Prophylactic use of NSAIDs can lead to damage outside of muscles, too. The drugs irritate the lining of the stomach, possibly leading to ulcers. And, unfortunately, exercise compounds the negative effects of NSAIDs. A recent study published in Medicine & Science in Sports & Exercise found that cyclists who took 400 mg of ibuprofen (the amount in two Advils) showed increased levels of intestinal leakage than when they cycled or took ibuprofen alone. Increased gut permeability results in the leakage of bacteria, which produces endotoxins and, as documented in the Western States Endurance Run, a state of endotoxemia and chronic inflammation. While the long-term use of NSAIDs taken with exercise hasn’t been investigated, experts believe that, over time, it could compromise intestinal health and strength gains.
Nutrients Also Provide Some Anti-Inflammatory Help
Interestingly, research has shown that certain anti-inflammatory nutrients may reduce inflammation in a way that is actually beneficial to muscle regeneration and recovery. According to Dr. David Nieman, Professor and Director of the Human Performance Lab at Appalachian State University, certain nutritional strategies can reduce inflammation, but to not so much as to halt recovery altogether: “there is still enough [inflammation] there to turn on various genes needed for adaptation.”
Despite the mechanisms of anti-inflammatory agents on exercise-induced muscle injury, multiple studies have shown that ingesting an anthocyanin supplement led to faster recovery compared with a placebo. Anthocyanins can be found in red- and purple-hued produce like blackberries, blueberries, pomegranate, and cherries.
Another nutrient of interest is bromelain, an enzyme found in pineapples. Bromelain inhibits the activation of pro-inflammatory prostaglandins (and not anti-inflammatory prostaglandins). Animal studies have found that ingestion of bromelain can limit muscle damage and promote recovery; human studies show similar results.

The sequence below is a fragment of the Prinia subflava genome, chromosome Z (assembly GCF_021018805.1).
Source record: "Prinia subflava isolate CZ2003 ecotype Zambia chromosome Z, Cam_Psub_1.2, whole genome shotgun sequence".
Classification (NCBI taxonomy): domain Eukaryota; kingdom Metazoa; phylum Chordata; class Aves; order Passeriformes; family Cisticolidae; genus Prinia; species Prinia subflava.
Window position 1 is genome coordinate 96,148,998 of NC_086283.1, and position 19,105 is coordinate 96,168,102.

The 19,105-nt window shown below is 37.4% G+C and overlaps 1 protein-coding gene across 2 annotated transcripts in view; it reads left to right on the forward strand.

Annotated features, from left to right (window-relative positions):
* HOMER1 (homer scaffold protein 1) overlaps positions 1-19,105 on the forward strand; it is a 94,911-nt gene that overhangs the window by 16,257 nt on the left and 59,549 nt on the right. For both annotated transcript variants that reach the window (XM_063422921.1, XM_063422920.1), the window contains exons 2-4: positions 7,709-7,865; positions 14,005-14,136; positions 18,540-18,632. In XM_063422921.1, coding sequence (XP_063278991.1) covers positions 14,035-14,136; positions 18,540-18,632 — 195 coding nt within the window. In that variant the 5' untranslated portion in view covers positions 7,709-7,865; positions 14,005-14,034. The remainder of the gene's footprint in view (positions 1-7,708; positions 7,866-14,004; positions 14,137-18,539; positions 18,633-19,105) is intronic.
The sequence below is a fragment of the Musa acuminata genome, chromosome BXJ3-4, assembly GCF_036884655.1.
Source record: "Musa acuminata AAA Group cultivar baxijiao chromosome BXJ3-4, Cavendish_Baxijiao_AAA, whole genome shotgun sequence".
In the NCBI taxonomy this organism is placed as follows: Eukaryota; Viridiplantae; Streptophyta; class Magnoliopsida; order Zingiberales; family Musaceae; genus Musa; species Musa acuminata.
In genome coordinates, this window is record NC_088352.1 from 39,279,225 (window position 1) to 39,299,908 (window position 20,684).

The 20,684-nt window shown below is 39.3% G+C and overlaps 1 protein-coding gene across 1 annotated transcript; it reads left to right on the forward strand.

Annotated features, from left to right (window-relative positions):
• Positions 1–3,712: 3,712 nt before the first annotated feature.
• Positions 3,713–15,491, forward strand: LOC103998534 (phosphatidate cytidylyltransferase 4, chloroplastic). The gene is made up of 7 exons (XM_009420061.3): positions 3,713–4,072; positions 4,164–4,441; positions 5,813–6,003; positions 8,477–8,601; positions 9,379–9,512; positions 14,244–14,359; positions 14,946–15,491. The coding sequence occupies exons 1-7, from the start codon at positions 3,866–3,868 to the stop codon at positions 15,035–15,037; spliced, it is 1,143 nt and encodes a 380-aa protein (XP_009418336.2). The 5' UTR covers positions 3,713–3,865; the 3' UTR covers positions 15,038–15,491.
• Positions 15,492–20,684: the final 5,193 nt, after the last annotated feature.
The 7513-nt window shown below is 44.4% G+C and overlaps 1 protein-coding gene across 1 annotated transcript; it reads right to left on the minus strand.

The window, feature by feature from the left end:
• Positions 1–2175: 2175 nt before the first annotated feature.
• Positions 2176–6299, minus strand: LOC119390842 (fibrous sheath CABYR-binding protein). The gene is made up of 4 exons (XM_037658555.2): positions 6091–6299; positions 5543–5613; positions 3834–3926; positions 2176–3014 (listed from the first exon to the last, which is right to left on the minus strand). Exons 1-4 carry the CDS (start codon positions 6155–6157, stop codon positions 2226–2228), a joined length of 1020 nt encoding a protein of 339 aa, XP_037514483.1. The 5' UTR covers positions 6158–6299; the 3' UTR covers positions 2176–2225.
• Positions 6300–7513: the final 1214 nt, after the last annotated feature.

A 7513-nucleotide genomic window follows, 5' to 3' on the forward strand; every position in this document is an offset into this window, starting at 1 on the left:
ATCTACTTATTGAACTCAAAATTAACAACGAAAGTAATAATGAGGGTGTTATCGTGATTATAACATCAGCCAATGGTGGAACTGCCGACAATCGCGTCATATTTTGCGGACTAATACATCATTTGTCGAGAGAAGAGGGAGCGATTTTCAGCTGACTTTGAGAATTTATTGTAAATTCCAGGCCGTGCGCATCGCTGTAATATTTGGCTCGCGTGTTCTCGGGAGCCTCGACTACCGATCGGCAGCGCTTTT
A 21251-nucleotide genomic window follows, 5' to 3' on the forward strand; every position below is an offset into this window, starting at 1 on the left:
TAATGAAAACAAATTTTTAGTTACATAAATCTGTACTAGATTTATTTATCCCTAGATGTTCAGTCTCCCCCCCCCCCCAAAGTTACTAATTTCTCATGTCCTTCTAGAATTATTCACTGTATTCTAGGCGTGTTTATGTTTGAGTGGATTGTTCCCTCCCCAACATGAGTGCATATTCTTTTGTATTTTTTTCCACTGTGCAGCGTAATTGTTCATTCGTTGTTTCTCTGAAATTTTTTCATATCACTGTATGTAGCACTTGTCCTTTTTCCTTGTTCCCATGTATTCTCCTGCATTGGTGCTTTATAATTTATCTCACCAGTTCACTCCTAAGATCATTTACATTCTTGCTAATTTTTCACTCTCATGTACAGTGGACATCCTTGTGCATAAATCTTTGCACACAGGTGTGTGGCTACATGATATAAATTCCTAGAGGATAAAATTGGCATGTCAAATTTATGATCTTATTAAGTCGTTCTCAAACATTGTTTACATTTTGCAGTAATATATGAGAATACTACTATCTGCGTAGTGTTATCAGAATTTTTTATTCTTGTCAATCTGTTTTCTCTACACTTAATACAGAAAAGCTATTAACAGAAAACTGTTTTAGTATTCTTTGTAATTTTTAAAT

Omega-3 fatty acids, anti-inflammatories which have been shown to protect against chronic inflammatory conditions like heart disease, stroke, and inflammatory bowel disease, also show promise in ameliorating muscle soreness following exercise. Supplementation of between 1,000 and 3,000 mg has been shown to decrease muscle soreness and fatigue and increase muscle strength.
However, more isn’t necessarily better: oversupplementation of antioxidants can block the upregulation of your endogenous antioxidant defense system, inhibiting your body’s natural ability to promote recovery. While some studies, like those mentioned above, show that nutrients can promote a healthy recovery, there are also many that show that nutrients have no effect–or even a damaging effect–on muscle recovery. That’s why many nutritionists recommend getting antioxidants from your diet–say, berries and carrots–where they naturally occur in the right amounts, instead of several bottles of pills. Experts stress that maintaining the balance of free radical2 activity in the body is key, and overdoing it with manufactured supplements makes it far too easy to go overboard.
My Advice for Your Gear Bag
So how can you use all of this information to enhance your performance, training, and recovery? These are my suggestions and part of my own routine:
- Stop using NSAIDs prophylactically before tournaments and practice unless otherwise recommended by a doctor or health professional.
- Focus on post-exercise nutrition: fuel up with real, whole, unprocessed foods (if the food doesn’t have a nutritional label, it’s probably a good bet: think fruits, vegetables, eggs, fish, lean meats, dairy, nuts, and seeds). The nutrients found in these foods should be enough to promote recovery without halting the inflammatory response completely. Processed foods with added nutrients, like soda with antioxidants, are not a good source of nutrients.
- Aim to eat at least two servings of fish a week and consider taking an omega-3 fish oil supplement. Omega-3 fatty acids are considered essential fatty acids (we need to get them from our diet; the body can’t make them on its own). Find a supplement with both DHA and EPA; vegetarians and vegans should look for supplements made with flaxseed, flax oil, walnuts, chia seeds, or hemp seeds
More research is needed to investigate the long-term benefits or consequences of NSAID use as well as nutrition in pain and injury management. But many experts agree that the main course of action when dealing with a sports injury is not to completely eliminate the body’s inflammatory response but to promote a healthy, normal inflammatory response. Inflammation is a necessary phase of injury, and finding the ideal level–and how to achieve that level–should be a key research objective for the future.
The presence of endotoxins, which are part of potentially dangerous bacteria, in the blood stream ↩
Disruptive compounds that can harm the cells in your body if there is an excessive amount ↩